Okay, so Obama is President Elect… Now what?
*The following entry is a riff of sorts, written after listening to “Propositions and Meaning,” a lecture by Prof. Brooks Landon.
Barak Obama: Change we can believe in
The President Elect’s campaign slogan seemed very straightforward. It posits, or proposes, that Obama is a man who will bring change we can believe in. Seems simple enough; however, it also posits the following:
- We need change, but in no way defines that change.
- Barak Obama can bring change, implying that he knows what needs to be changed and is able to do anything about it.
- His change is the only change that can or should be believed in.
I celebrated with [most of] the World the night Barak Obama was elected the next President of the United States, but now that some of the election-night euphoria has wound down, I have some thoughts.
For instance, ask Gays and Lesbians in California who the next President is and they probably won’t give a fuck because while the U.S. was “changing” they got served a mouthful of Constitution Confetti.
The day after Obama’s inauguration, there will still be a lousy U.S. (read “World”) economy; wars in Afghanistan and Iraq; a return to Soviet-era politics in Russia; an Iranian government that would love to nuke the Jews; and handfuls of illiterate, sexually repressed, quasi-Muslims running around blowing things up. That is a lot that needs changing.
French poet, Arthur Rimbaud, once suggested that until we had a completely new language, nothing truly original would ever be written.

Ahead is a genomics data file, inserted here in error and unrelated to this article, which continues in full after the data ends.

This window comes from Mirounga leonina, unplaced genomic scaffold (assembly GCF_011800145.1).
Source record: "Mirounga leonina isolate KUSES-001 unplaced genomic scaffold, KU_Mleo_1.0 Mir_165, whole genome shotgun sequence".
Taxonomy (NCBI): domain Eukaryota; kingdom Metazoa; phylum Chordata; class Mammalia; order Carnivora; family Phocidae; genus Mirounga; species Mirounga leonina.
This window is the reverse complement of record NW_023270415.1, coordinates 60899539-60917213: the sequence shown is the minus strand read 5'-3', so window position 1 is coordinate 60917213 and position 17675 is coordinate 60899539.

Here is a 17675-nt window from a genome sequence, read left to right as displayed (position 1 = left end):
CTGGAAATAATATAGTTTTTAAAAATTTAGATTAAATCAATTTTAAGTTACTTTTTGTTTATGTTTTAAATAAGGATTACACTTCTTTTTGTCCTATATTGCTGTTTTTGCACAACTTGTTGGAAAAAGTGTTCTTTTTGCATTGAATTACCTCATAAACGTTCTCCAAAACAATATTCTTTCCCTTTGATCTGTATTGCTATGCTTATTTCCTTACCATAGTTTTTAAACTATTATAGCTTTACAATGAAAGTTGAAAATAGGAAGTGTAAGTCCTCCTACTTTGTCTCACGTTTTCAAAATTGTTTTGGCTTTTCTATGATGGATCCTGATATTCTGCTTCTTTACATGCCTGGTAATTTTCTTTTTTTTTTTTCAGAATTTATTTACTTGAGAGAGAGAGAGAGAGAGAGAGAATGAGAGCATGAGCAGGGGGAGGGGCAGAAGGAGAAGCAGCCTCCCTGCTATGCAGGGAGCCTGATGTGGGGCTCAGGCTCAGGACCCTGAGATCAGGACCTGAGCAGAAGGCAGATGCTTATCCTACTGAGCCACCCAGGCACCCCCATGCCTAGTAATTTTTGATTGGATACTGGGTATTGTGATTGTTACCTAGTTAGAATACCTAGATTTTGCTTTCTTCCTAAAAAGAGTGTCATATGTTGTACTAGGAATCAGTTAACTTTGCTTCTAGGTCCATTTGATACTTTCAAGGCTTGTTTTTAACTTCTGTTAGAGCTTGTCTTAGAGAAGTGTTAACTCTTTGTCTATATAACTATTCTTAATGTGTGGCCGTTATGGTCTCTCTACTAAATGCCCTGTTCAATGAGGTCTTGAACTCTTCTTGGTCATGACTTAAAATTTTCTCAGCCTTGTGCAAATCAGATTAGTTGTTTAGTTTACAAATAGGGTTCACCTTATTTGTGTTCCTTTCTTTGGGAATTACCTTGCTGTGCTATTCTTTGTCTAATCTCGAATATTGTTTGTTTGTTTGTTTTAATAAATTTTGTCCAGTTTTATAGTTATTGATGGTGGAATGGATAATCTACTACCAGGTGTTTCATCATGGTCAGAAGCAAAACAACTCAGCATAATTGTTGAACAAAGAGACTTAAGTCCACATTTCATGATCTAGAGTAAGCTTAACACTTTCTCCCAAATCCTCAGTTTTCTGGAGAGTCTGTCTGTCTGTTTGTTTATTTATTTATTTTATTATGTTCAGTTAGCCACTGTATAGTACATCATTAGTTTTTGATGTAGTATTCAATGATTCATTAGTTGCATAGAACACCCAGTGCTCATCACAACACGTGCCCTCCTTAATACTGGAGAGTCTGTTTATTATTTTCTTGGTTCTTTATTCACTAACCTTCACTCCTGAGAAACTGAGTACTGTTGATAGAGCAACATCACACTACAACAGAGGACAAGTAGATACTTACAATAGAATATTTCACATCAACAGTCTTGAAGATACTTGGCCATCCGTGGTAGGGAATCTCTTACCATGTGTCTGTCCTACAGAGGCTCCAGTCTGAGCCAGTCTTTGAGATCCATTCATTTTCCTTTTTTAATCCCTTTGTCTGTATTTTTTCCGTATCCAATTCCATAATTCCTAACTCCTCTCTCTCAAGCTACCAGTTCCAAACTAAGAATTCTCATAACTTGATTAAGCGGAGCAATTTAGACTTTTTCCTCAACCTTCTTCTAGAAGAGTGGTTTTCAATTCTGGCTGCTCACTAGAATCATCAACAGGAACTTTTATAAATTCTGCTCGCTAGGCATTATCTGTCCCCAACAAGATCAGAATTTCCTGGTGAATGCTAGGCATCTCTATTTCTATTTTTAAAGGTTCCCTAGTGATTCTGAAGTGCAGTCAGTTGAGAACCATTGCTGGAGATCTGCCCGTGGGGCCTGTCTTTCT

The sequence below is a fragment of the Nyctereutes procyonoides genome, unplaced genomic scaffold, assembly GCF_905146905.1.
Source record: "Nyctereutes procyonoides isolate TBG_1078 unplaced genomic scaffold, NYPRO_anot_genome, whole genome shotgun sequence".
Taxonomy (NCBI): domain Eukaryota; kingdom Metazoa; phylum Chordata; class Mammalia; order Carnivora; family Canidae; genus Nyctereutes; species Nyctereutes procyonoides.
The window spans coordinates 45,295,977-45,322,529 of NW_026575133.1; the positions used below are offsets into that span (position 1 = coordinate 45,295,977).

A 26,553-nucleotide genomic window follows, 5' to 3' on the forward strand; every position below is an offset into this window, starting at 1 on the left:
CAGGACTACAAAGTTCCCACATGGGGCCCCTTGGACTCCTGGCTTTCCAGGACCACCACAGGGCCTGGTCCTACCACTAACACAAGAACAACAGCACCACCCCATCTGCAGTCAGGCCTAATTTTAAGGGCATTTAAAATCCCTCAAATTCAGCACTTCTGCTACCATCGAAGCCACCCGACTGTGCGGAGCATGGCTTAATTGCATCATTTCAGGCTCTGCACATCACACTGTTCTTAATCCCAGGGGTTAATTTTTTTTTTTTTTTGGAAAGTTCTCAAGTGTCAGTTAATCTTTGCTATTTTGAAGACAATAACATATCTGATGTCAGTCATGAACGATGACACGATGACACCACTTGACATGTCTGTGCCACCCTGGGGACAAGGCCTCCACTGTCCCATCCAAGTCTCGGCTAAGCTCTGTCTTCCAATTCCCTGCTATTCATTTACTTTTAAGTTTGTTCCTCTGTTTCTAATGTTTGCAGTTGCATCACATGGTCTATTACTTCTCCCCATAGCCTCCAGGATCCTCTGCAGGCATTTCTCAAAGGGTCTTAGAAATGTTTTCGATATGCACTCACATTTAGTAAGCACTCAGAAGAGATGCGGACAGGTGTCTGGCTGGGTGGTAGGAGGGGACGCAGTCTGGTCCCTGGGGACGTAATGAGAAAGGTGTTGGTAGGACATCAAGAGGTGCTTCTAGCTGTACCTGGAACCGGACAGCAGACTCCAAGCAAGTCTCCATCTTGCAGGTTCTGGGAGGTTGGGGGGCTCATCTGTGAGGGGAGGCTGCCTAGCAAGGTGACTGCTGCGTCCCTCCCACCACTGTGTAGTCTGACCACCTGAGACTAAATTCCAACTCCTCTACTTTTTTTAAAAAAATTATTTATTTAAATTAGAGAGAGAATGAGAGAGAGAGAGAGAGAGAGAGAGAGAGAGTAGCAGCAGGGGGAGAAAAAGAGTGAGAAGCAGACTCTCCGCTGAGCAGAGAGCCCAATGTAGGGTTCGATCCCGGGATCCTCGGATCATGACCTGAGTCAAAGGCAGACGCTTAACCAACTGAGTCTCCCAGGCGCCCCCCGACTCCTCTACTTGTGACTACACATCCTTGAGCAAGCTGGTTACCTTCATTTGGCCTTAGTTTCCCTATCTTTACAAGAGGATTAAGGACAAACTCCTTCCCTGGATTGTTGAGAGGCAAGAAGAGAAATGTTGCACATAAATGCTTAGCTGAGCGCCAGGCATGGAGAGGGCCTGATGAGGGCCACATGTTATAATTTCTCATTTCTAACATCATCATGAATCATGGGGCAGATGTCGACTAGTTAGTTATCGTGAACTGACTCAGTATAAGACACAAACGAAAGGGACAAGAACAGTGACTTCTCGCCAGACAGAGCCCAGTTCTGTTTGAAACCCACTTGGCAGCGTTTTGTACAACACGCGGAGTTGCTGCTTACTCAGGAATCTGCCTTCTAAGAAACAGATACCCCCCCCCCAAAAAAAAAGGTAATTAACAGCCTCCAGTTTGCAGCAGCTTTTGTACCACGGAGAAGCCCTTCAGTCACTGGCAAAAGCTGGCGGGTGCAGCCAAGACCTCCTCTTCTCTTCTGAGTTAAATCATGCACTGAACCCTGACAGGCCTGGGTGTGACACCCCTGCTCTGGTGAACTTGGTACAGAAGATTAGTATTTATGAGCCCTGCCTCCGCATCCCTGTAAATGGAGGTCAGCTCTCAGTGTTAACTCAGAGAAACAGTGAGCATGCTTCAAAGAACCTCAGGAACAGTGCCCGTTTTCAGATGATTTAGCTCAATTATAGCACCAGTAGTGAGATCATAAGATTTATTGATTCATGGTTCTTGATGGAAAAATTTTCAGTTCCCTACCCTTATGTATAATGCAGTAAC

I would never liken Barak Obama to the Khmer Rouge but let’s not forget that they wanted change too and killed an estimated 1/3 of the Cambodian population trying to ring in that change. The problem has to do with the medium. If you are building out of wood, cement, and/or Lego blocks, you can only build on the abilities and limitations of the available material. If government is the medium, how much change can Obama truly bring about? Let’s not forget the “NAFTA Memo,” in which, an Obama aide assures the Canadian government that Obama’s speeches on revisiting NAFTA “should be viewed as more about political positioning than a clear articulation of policy plans.” When this memo hit the newswire, the Canadian insider who leaked it was vilified by the Canadian government instead of being hailed as a voice for political honesty: “Welcome to the Old Boys’ Club, Senator. Your chair is waiting.”
I am glad that Obama, not McCain, will be the next President of the United States and I want to believe that he is sincere in his drive for change. But… when the Russians prepare for the new “Diplomatic” President by planning a government-approved dictatorship, Gays and Lesbians in the U.S. are told that they aren’t really worthy of the same rights as everybody else, and the President Elect has shown that we can believe he knows how to get elected, the word “change” seems to be more a term of hope, than it is of reality.
I for one will keep hoping for change but I will be keeping a close eye on the President Elect. Although The Mythbusters proved that you can teach an old dog new tricks, politicians sure aren’t dogs: a politician’s loyalty needs to be questioned.